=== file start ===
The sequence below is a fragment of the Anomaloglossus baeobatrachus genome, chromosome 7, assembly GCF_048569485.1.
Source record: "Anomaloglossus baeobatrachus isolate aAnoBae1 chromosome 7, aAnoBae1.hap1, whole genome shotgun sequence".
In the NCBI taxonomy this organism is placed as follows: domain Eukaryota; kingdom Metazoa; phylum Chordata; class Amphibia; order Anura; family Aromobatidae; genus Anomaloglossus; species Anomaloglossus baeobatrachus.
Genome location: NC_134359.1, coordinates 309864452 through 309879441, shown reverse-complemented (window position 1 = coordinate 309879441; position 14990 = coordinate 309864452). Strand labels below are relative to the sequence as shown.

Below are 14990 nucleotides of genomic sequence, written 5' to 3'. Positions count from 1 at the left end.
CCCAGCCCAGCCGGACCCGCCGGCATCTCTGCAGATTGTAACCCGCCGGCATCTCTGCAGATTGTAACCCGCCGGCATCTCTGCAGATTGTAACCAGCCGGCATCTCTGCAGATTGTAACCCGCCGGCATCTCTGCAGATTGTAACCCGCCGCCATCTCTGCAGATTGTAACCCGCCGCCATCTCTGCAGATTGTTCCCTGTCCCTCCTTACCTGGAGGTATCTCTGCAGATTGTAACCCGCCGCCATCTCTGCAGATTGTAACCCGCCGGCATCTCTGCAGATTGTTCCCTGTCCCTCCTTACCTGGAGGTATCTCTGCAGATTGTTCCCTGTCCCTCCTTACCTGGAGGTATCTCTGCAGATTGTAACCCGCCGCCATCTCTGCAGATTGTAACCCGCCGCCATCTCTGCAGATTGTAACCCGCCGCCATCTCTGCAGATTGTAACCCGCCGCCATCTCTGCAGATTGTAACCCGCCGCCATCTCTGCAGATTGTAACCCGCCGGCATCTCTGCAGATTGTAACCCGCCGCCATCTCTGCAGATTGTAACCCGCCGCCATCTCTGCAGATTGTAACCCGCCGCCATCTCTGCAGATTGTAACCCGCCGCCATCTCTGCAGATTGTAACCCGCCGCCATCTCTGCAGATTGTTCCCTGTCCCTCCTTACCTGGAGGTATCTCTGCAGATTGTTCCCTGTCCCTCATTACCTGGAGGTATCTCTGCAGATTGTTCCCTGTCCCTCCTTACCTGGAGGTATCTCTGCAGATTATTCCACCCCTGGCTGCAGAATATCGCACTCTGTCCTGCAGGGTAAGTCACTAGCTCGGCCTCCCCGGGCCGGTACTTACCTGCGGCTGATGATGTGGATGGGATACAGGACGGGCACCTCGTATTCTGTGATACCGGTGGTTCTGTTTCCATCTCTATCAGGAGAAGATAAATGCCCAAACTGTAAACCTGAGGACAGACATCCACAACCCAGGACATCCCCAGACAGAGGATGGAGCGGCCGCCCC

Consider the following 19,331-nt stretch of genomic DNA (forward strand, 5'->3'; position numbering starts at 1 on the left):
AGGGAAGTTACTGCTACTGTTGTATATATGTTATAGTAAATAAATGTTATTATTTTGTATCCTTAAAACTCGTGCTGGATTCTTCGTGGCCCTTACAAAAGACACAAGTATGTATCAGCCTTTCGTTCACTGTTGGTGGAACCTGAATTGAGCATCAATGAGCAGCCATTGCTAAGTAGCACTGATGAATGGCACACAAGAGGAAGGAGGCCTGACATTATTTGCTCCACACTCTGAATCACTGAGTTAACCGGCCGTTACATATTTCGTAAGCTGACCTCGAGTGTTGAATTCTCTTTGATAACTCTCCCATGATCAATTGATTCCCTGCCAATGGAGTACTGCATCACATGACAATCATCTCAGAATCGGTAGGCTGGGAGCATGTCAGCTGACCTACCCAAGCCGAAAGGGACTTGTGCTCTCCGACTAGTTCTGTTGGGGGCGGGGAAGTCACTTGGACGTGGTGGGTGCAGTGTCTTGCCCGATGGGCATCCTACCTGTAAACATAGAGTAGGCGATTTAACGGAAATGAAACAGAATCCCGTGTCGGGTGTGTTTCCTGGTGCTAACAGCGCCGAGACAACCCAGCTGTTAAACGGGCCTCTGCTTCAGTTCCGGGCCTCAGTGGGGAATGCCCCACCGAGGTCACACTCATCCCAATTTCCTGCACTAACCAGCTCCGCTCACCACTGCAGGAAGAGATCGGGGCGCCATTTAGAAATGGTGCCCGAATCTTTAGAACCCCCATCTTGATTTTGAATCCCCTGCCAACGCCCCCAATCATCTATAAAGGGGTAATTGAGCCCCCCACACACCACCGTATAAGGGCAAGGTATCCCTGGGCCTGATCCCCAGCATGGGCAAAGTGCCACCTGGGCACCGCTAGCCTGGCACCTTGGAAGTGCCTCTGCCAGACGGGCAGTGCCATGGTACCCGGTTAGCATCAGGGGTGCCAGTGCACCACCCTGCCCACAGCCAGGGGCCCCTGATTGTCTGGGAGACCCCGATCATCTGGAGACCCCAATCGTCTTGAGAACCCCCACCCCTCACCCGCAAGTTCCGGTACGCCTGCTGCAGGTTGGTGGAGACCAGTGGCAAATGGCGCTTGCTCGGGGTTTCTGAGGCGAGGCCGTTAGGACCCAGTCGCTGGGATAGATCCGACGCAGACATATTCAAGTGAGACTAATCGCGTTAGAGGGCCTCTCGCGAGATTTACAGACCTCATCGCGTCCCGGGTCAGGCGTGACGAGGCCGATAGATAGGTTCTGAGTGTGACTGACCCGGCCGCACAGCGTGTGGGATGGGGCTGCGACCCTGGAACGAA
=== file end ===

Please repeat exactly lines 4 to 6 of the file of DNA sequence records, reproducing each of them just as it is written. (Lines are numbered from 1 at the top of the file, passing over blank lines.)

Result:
Genome location: NC_134359.1, coordinates 309864452 through 309879441, shown reverse-complemented (window position 1 = coordinate 309879441; position 14990 = coordinate 309864452). Strand labels below are relative to the sequence as shown.

Below are 14990 nucleotides of genomic sequence, written 5' to 3'. Positions count from 1 at the left end.
CCCAGCCCAGCCGGACCCGCCGGCATCTCTGCAGATTGTAACCCGCCGGCATCTCTGCAGATTGTAACCCGCCGGCATCTCTGCAGATTGTAACCAGCCGGCATCTCTGCAGATTGTAACCCGCCGGCATCTCTGCAGATTGTAACCCGCCGCCATCTCTGCAGATTGTAACCCGCCGCCATCTCTGCAGATTGTTCCCTGTCCCTCCTTACCTGGAGGTATCTCTGCAGATTGTAACCCGCCGCCATCTCTGCAGATTGTAACCCGCCGGCATCTCTGCAGATTGTTCCCTGTCCCTCCTTACCTGGAGGTATCTCTGCAGATTGTTCCCTGTCCCTCCTTACCTGGAGGTATCTCTGCAGATTGTAACCCGCCGCCATCTCTGCAGATTGTAACCCGCCGCCATCTCTGCAGATTGTAACCCGCCGCCATCTCTGCAGATTGTAACCCGCCGCCATCTCTGCAGATTGTAACCCGCCGCCATCTCTGCAGATTGTAACCCGCCGGCATCTCTGCAGATTGTAACCCGCCGCCATCTCTGCAGATTGTAACCCGCCGCCATCTCTGCAGATTGTAACCCGCCGCCATCTCTGCAGATTGTAACCCGCCGCCATCTCTGCAGATTGTAACCCGCCGCCATCTCTGCAGATTGTTCCCTGTCCCTCCTTACCTGGAGGTATCTCTGCAGATTGTTCCCTGTCCCTCATTACCTGGAGGTATCTCTGCAGATTGTTCCCTGTCCCTCCTTACCTGGAGGTATCTCTGCAGATTATTCCACCCCTGGCTGCAGAATATCGCACTCTGTCCTGCAGGGTAAGTCACTAGCTCGGCCTCCCCGGGCCGGTACTTACCTGCGGCTGATGATGTGGATGGGATACAGGACGGGCACCTCGTATTCTGTGATACCGGTGGTTCTGTTTCCATCTCTATCAGGAGAAGATAAATGCCCAAACTGTAAACCTGAGGACAGACATCCACAACCCAGGACATCCCCAGACAGAGGATGGAGCGGCCGCCCC